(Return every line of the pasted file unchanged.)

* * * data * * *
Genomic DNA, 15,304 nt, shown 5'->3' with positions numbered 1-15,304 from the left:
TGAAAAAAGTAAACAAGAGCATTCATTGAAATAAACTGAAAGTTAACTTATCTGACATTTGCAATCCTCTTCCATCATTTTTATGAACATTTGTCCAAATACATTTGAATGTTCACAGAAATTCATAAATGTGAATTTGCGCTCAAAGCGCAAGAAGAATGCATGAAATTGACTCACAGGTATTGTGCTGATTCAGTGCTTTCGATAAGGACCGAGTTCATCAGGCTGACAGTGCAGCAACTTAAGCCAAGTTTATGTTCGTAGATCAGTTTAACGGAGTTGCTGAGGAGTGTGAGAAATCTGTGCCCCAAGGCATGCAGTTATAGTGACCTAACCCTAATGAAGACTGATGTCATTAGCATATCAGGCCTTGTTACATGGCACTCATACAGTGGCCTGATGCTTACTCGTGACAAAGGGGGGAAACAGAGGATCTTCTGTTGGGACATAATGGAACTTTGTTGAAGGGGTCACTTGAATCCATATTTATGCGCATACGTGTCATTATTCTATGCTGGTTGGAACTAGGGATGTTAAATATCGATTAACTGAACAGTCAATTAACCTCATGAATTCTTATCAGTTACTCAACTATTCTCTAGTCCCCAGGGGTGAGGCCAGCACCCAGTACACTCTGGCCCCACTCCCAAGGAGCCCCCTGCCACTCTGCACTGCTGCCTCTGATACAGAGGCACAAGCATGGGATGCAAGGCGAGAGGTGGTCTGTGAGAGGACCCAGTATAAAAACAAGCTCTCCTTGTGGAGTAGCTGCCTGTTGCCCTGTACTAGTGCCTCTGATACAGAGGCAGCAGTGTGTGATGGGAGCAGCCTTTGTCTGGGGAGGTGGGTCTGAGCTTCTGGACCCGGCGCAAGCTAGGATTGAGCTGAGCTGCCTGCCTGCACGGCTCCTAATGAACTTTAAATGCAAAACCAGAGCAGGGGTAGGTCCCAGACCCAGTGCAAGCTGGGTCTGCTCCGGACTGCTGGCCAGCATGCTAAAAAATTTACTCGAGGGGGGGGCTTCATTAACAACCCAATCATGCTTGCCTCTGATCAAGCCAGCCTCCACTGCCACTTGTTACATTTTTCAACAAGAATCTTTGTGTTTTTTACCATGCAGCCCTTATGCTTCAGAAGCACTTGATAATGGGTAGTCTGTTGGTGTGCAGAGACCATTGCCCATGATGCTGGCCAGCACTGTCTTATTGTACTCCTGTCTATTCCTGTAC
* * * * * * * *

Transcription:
Genomic DNA, 15,304 nt, shown 5'->3' with positions numbered 1-15,304 from the left:
TGAAAAAAGTAAACAAGAGCATTCATTGAAATAAACTGAAAGTTAACTTATCTGACATTTGCAATCCTCTTCCATCATTTTTATGAACATTTGTCCAAATACATTTGAATGTTCACAGAAATTCATAAATGTGAATTTGCGCTCAAAGCGCAAGAAGAATGCATGAAATTGACTCACAGGTATTGTGCTGATTCAGTGCTTTCGATAAGGACCGAGTTCATCAGGCTGACAGTGCAGCAACTTAAGCCAAGTTTATGTTCGTAGATCAGTTTAACGGAGTTGCTGAGGAGTGTGAGAAATCTGTGCCCCAAGGCATGCAGTTATAGTGACCTAACCCTAATGAAGACTGATGTCATTAGCATATCAGGCCTTGTTACATGGCACTCATACAGTGGCCTGATGCTTACTCGTGACAAAGGGGGGAAACAGAGGATCTTCTGTTGGGACATAATGGAACTTTGTTGAAGGGGTCACTTGAATCCATATTTATGCGCATACGTGTCATTATTCTATGCTGGTTGGAACTAGGGATGTTAAATATCGATTAACTGAACAGTCAATTAACCTCATGAATTCTTATCAGTTACTCAACTATTCTCTAGTCCCCAGGGGTGAGGCCAGCACCCAGTACACTCTGGCCCCACTCCCAAGGAGCCCCCTGCCACTCTGCACTGCTGCCTCTGATACAGAGGCACAAGCATGGGATGCAAGGCGAGAGGTGGTCTGTGAGAGGACCCAGTATAAAAACAAGCTCTCCTTGTGGAGTAGCTGCCTGTTGCCCTGTACTAGTGCCTCTGATACAGAGGCAGCAGTGTGTGATGGGAGCAGCCTTTGTCTGGGGAGGTGGGTCTGAGCTTCTGGACCCGGCGCAAGCTAGGATTGAGCTGAGCTGCCTGCCTGCACGGCTCCTAATGAACTTTAAATGCAAAACCAGAGCAGGGGTAGGTCCCAGACCCAGTGCAAGCTGGGTCTGCTCCGGACTGCTGGCCAGCATGCTAAAAAATTTACTCGAGGGGGGGGCTTCATTAACAACCCAATCATGCTTGCCTCTGATCAAGCCAGCCTCCACTGCCACTTGTTACATTTTTCAACAAGAATCTTTGTGTTTTTTACCATGCAGCCCTTATGCTTCAGAAGCACTTGATAATGGGTAGTCTGTTGGTGTGCAGAGACCATTGCCCATGATGCTGGCCAGCACTGTCTTATTGTACTCCTGTCTATTCCTGTAC